Oysters . . .
In the Classroom
Particulate Matters . . . .
- live oysters (as many as you need)
- shucking knife
- saltwater or artificial seawater (14-21ppt)
- microscopes (stereo or dissecting scopes work best)
- Carmine Alum Lake (dye) Carolina BS, pp.758
- transfer pipet or eyedropper
- large glass bowls or containers for oysters
- small cup, beaker, or test tube
- Oysters need to be housed in a saltwater tank for 24 hrs prior to the lab. For help getting set-up, see the aquarium set up page that is part of the Oysters web site.
- Prepare the carmine dye suspension by placing 0.1g into 5 ml of seawater from the oyster tank into a small cup, beaker, or test tube.
- Carefully shuck the oyster taking care not to damage any tissues, for help see step 11 of the Oyster web site.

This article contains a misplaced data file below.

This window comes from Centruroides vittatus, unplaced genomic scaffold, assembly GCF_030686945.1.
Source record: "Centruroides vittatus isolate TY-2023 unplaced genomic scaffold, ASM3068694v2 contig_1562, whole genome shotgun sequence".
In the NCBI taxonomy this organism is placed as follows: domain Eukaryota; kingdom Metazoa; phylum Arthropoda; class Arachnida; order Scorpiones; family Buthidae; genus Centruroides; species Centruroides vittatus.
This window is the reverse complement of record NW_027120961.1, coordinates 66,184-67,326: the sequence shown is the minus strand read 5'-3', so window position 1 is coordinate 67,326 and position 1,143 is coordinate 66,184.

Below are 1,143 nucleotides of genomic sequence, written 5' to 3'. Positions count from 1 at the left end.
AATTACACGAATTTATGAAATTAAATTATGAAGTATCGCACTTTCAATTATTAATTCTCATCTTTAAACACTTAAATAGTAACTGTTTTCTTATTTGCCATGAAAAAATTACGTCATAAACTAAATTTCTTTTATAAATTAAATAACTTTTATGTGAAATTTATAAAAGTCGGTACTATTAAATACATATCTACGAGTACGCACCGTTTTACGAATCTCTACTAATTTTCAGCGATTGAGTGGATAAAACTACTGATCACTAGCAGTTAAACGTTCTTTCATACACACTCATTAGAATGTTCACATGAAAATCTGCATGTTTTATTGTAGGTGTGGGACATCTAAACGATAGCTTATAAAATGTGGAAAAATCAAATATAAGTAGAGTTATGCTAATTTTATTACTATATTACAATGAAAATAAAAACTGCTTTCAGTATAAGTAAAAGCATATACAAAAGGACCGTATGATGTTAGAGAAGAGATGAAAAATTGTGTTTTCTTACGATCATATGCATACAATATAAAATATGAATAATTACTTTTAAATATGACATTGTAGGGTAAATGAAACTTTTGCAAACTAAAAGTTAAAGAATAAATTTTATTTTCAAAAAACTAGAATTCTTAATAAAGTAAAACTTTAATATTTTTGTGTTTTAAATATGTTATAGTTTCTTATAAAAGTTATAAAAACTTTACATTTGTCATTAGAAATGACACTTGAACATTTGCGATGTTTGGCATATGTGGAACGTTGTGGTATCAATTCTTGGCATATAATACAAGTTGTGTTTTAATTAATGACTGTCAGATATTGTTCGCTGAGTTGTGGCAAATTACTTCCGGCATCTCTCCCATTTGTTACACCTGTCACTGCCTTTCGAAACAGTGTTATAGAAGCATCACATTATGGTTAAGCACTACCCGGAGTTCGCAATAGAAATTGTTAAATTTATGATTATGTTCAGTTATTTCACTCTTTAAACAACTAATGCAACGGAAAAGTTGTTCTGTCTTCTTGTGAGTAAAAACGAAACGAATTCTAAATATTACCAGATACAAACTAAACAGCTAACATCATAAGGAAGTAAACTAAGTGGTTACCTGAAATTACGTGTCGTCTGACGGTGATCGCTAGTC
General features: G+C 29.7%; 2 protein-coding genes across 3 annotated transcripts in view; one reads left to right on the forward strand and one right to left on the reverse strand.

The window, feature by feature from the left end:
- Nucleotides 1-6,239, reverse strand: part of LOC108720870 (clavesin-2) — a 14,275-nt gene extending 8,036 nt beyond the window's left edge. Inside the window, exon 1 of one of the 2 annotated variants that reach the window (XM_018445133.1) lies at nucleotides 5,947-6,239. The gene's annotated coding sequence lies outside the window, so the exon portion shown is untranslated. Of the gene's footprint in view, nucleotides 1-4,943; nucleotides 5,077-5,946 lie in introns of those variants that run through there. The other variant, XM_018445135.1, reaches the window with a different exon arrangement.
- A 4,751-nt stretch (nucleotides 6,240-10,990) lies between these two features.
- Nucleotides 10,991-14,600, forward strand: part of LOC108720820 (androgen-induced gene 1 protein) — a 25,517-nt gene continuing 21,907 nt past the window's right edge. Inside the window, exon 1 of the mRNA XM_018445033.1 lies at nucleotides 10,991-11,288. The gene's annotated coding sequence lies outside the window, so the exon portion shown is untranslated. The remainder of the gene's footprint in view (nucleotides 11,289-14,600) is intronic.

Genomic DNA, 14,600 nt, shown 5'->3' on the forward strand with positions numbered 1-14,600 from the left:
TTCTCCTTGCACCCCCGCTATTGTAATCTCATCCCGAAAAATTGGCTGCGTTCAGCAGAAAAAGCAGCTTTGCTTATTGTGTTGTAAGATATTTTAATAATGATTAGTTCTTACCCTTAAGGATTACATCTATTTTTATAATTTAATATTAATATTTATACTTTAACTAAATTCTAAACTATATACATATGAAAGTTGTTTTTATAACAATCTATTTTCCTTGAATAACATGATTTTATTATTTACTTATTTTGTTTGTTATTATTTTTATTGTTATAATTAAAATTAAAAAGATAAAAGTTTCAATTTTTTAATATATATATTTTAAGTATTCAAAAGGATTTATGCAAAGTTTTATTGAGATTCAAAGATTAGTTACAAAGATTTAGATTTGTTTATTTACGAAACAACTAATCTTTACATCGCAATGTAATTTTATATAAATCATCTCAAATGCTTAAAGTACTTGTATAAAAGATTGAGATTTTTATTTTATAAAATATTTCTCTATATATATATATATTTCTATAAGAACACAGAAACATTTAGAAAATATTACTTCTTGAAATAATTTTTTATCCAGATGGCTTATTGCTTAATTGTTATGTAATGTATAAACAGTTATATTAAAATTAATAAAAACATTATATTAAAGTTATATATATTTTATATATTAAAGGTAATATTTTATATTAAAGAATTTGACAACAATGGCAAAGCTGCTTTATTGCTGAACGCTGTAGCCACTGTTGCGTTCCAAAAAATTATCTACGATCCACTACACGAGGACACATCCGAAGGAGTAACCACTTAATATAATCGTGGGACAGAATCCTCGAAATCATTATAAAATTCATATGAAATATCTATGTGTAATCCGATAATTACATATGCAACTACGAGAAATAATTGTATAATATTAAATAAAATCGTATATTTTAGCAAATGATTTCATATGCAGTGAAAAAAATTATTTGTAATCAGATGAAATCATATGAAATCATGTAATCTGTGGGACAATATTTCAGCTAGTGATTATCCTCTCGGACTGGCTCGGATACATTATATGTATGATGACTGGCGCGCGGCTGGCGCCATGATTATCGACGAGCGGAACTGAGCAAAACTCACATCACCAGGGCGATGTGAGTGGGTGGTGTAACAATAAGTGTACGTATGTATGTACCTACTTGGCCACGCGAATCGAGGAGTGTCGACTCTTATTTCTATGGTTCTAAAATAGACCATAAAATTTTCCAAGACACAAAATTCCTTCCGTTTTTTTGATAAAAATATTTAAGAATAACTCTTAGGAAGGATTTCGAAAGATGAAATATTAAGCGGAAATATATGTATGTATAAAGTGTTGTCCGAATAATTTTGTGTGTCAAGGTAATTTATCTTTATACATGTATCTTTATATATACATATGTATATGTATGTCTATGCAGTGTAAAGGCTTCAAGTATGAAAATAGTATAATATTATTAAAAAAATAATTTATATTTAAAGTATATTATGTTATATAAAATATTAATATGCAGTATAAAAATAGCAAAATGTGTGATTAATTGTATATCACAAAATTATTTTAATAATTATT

- Put the top shell aside and place the oyster on the "half shell" in a glass bowl or other container submerged in seawater from the oyster tank. Let sit for 5-10 minutes.
- While the oyster rests, have the students locate the gills and the region of the mouth. Ask students to make a hypothesis about the fate of the dye once the oyster begins to filter it from the water.
- With a pipet or eyedropper, gently add two drops of the carmine dye suspension to the posterior end of the gills (try not to touch the gill tissue with the pipet or dropper).
- Observe the process of filtration and particle movement under the microscope. Students will be able to see the action of the gill cilia and mucus as it transports particles of dye toward the mouth.
- Have students write a conclusion about the fate of the carmine dye and how it was altered by the oyster. What importance does this process have for the health of the Bay?